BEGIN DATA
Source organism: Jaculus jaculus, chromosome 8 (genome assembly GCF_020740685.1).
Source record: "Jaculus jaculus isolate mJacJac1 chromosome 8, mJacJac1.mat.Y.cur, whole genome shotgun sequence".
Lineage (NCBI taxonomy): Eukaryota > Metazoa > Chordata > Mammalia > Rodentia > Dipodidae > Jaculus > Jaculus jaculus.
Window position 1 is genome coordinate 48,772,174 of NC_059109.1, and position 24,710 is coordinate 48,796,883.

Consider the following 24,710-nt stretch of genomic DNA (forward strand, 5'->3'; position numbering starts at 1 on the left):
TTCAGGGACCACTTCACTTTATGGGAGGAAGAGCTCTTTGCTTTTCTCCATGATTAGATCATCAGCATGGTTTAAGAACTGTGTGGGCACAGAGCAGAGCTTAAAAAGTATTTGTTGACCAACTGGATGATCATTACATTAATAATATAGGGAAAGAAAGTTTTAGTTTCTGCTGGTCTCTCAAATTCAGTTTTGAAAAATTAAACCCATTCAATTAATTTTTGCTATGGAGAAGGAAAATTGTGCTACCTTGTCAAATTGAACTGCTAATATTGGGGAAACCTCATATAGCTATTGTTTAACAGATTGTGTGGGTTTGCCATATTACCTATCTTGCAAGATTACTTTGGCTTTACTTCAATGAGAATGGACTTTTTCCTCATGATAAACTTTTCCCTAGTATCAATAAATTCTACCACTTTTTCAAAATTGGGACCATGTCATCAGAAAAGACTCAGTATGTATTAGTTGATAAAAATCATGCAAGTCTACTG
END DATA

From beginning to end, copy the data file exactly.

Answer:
Source organism: Jaculus jaculus, chromosome 8 (genome assembly GCF_020740685.1).
Source record: "Jaculus jaculus isolate mJacJac1 chromosome 8, mJacJac1.mat.Y.cur, whole genome shotgun sequence".
Lineage (NCBI taxonomy): Eukaryota > Metazoa > Chordata > Mammalia > Rodentia > Dipodidae > Jaculus > Jaculus jaculus.
Window position 1 is genome coordinate 48,772,174 of NC_059109.1, and position 24,710 is coordinate 48,796,883.

Consider the following 24,710-nt stretch of genomic DNA (forward strand, 5'->3'; position numbering starts at 1 on the left):
TTCAGGGACCACTTCACTTTATGGGAGGAAGAGCTCTTTGCTTTTCTCCATGATTAGATCATCAGCATGGTTTAAGAACTGTGTGGGCACAGAGCAGAGCTTAAAAAGTATTTGTTGACCAACTGGATGATCATTACATTAATAATATAGGGAAAGAAAGTTTTAGTTTCTGCTGGTCTCTCAAATTCAGTTTTGAAAAATTAAACCCATTCAATTAATTTTTGCTATGGAGAAGGAAAATTGTGCTACCTTGTCAAATTGAACTGCTAATATTGGGGAAACCTCATATAGCTATTGTTTAACAGATTGTGTGGGTTTGCCATATTACCTATCTTGCAAGATTACTTTGGCTTTACTTCAATGAGAATGGACTTTTTCCTCATGATAAACTTTTCCCTAGTATCAATAAATTCTACCACTTTTTCAAAATTGGGACCATGTCATCAGAAAAGACTCAGTATGTATTAGTTGATAAAAATCATGCAAGTCTACTG